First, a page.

In the past, many usability suggestions I made were fired down by developers saying that doing it my way would be hard or make really ugly code. But they are now seeing that we may have to do it the "hard" way in order to make it more usable. We want our users to get past the Suck Factor pretty quickly this time.
Please keep up the great posts, Kathy! Each entry I read either reminds me of something I've heard, or teaches me something new. You and everyone responding to your blog are more helpful than you'll know! :-))
Posted by: Lana B. | Sep 18, 2006 8:58:25 PM
Lana B. - absolutely true!
I'd forgotten that one... the other reason that developers are usually not good at UI work is that they are concentrating on a different game.
Developers are concentrating on the code and the underlying structure. An elegant design is one that fits together beautifully under the hood and is extensible and clean.
But (other than exceptional circumstances) the end user doesn't get to see any hints of the underlying design - so they don't (and shouldn't) care.
Posted by: omni | Sep 18, 2006 9:44:15 PM
I think we should listen to all the users but making a software that adapts to people is an utopia.
first : people are a lot more adaptable.
second : you can't know how everyone work (and it is in fact unpredictible)
Using efficient thinking there is only one solution : make software to which people adapt.
Even google search is not natural for a lot of people (at least at start).
The software should show the way to do things, not being able to do everything and at the same time inexplicably unable to do some needed simple things.
Of course we have to test the software, but the best software I know are the one that show the way, the one that ask us to adapt.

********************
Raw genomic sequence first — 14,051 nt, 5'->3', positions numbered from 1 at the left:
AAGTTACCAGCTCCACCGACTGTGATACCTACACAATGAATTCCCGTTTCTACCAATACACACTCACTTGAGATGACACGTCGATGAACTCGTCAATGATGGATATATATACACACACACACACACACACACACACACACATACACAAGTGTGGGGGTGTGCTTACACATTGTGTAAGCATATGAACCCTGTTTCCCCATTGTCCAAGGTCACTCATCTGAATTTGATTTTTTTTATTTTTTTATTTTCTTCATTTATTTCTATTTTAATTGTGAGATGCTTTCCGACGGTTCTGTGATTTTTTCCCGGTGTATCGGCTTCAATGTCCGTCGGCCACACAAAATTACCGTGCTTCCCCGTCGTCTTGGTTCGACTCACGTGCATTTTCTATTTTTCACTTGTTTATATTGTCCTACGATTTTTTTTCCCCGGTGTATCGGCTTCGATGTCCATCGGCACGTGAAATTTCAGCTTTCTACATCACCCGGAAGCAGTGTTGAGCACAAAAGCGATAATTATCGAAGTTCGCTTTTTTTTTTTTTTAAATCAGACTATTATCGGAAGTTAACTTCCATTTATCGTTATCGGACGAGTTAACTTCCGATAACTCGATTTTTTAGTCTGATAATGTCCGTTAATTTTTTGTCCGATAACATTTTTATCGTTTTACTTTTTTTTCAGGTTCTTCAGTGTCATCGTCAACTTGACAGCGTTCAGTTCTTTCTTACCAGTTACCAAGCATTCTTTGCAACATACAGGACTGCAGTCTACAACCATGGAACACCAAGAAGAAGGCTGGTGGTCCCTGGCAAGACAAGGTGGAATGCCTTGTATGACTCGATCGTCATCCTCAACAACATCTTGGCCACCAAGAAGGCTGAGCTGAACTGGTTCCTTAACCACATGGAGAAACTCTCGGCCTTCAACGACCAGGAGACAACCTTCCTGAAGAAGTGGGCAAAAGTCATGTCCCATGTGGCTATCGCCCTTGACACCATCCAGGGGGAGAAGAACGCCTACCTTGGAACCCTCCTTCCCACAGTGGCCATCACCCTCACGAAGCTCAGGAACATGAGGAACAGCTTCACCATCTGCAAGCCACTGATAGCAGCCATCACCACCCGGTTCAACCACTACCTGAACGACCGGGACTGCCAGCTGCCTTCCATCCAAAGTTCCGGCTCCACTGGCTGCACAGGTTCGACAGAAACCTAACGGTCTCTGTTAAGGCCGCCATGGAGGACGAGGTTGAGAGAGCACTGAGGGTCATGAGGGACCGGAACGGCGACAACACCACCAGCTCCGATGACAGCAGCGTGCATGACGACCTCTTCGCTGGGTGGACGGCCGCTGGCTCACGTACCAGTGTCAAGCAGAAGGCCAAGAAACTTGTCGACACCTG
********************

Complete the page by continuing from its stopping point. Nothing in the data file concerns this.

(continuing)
I don't know how to use VIM but I'm pretty sure that the users think it's the best thing since canned coke.
I use to draw on computer and I tried long ago a software absolutely unintuitive then gave up the thing, then used "everything you can do" software (like photoshop, or flash), but was never really satisfied because some of the needed basic drawing features are lacking, I don't need to have 2456 brushes, I need to have at least ONE beautiful one. People need that the software developer thinks and shows the path, not give them 365 possibilities thinking "there are so much any user could find the one for him".
That's a bit like if you are given 365 different color pencils but no basic grey one. This is a lack of thinking from the developer. Having so much makes people unable to adapt to the software because in fact... the is nothing consistent enough to adapt to. Humans need clear concepts to grasp the tool and make it theirs. When the tool is too complicated or diversified it burns all the brain power. Making a software full featured and masterable, that is the challenge. For drawing the pen is still the best, as well for developping ideas, where do the software fails?
well... just my two cents.
Posted by: isd | Sep 19, 2006 12:10:01 AM